Saturday, June 28, 2014

Penny Dreadful: The Birth of Paranormal

I’ll admit, I started watching Penny Dreadful mostly because I have had a giant actress-crush on Eva Green since I saw Perfect Sense (which is a truly stellar movie if you haven’t seen it yet). I wasn’t quite sure what to expect, it looked Gothic horror to me, which while it isn’t my favorite is just fine in my book. Turns out, the show is even more up my alley than I thought it would be! Penny Dreadful is a mash-up of the 19th-century British horror fiction that has interesting twists on traditional characters, a pretty hefty dose of creepy, and some really surprising character arcs even in the first few episodes. The costumes are gorgeous, the monsters are scary, and the cast is strangely alluring. Mild spoiler alerts for the rest of this post, but I’ll try to stay away from anything too specific.
Cast photos courtesy of Showtime.
Penny Dreadful features a whole bunch of very familiar characters to anyone who has dipped a toe in 19th Century British horror. Dorian Gray, Mina Harker, and Victor Frankenstein all play important roles in the show, but none of them are exactly as they were in their original stories. Frankenstein comes off as a bit more of a medical geek, pale and reclusive in exactly the right ways, with a dark secret following him around. Gray is as self-indulgent and hedonistic as always, but there’s something going on beyond his fabled painting. Harker in this incarnation is even more the damsel in distress than she is in Dracula.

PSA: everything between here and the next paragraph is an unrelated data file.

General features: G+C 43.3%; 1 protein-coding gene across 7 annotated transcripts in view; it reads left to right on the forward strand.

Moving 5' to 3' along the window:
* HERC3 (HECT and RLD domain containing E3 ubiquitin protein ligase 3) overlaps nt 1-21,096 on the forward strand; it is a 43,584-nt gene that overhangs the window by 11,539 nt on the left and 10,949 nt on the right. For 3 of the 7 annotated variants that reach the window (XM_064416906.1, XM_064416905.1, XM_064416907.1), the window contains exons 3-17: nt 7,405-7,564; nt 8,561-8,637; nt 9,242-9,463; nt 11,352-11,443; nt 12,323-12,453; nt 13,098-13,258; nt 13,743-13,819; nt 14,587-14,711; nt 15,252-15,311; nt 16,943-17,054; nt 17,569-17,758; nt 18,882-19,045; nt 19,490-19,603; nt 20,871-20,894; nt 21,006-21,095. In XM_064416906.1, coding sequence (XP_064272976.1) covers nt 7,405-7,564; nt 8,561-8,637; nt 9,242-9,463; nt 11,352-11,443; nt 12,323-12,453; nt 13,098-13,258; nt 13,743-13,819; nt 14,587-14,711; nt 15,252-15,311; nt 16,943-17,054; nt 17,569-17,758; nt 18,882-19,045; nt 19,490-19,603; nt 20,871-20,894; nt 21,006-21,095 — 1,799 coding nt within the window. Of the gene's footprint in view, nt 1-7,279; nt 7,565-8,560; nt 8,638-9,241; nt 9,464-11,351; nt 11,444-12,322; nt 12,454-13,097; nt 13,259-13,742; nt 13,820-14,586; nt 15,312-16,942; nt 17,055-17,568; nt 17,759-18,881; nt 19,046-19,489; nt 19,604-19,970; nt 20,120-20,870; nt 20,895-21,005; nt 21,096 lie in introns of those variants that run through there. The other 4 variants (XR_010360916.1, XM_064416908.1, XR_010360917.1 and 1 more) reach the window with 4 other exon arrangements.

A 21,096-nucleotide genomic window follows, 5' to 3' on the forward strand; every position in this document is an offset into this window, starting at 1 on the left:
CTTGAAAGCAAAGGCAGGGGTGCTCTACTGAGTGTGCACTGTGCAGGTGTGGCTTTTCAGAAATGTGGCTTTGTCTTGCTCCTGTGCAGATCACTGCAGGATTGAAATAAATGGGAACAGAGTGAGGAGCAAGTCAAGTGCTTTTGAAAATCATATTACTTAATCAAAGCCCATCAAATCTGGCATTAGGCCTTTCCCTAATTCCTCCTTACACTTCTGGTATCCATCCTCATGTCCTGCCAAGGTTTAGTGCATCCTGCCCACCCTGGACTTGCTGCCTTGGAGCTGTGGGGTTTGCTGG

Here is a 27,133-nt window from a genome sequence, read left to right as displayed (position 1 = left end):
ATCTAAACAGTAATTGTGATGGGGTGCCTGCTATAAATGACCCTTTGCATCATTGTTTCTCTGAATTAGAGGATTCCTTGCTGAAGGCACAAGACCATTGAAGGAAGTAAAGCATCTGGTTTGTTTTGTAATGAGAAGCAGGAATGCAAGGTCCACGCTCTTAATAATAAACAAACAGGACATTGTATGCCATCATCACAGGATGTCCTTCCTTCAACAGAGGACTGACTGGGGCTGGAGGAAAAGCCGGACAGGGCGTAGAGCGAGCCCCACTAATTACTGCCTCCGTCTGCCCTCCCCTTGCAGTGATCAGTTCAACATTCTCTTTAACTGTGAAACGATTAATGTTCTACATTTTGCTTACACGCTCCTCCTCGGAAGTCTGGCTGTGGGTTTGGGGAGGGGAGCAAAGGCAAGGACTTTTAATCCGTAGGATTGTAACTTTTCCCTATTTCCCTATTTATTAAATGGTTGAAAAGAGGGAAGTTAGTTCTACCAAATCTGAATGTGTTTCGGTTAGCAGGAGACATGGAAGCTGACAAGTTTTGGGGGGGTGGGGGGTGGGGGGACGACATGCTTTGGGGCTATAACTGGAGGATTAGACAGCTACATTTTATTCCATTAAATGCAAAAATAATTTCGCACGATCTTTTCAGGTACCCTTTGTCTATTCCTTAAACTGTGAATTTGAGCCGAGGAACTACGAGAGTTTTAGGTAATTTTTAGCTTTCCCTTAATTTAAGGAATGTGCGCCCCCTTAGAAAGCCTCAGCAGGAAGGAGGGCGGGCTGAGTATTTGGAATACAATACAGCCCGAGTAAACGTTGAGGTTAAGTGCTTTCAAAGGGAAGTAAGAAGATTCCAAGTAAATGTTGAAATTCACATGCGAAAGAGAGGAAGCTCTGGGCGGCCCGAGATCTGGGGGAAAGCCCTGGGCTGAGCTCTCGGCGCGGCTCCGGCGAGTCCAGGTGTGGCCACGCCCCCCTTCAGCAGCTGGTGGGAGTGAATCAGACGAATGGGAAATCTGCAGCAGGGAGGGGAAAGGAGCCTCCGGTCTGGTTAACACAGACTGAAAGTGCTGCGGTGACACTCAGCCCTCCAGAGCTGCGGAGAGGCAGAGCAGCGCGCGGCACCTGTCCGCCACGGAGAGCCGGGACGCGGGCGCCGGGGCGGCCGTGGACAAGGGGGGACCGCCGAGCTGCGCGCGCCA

More than just bringing back traditional characters of horror, Penny Dreadful has captured the essence of Victorian era horror. It’s dirty and scary and gory. If I do have one complaint it’s that sometimes the gore is a little overboard for my particular tastes, but I can move past that because of the show’s other favorable aspects. However, if the sight of blood makes you a little ill, you should probably pass on this show because there is a lot of it.
The main character of this series is the enigmatic Vanessa Ives, played by Eva Green. She’s tortured and complicated, just the way I like my protagonists. Actually, everyone in this show is tortured to some degree or another, which is likely one of the reasons I like it so much. The character arcs as a whole are interesting, and more than a little surprising. I won’t go into any more detail because I don’t want to spoil any of the twists.
There’s only one more episode left in the first season, but the series has already been renewed for a second ten episode season next year, and I’m just thrilled. Somewhere along the way, I realized that Penny Dreadful is trying to provide an origin tale for the paranormal genre as we know it today—it takes a healthy dose of traditional horror, adds in some scandalous sex, and a dash of Gothic sensibilities. The show has already featured vampires, possessions, and arcane magic; the only thing missing is werewolves. (There was a hint of my favorite paranormal beast in the episode “Resurrection” and I’m hoping they make an actual appearance in season two.)
Who should watch: Anyone who likes horror, Gothic costumes, and monsters.
Who should skip it: Anyone who is squeamish or has an aversion to horror.

Post Script: If you like werewolves as much as I do, check out my werewolf series, Broods of Fenrir.


Veronica Scott said...

Welcome to the blog, Coral (and congratulations on the new motorcycle)! Really enjoyed the post, interesting take on the show.

Diane Burton said...

Welcome, Coral. I didn't think I would like Penny Dreadful. Now I'll try to find it On Demand.

Coral Moore said...

Thank you for the warm welcome!

It's worth a try watching, Diane. I really enjoyed it but it's the kind of show that's definitely not for everyone.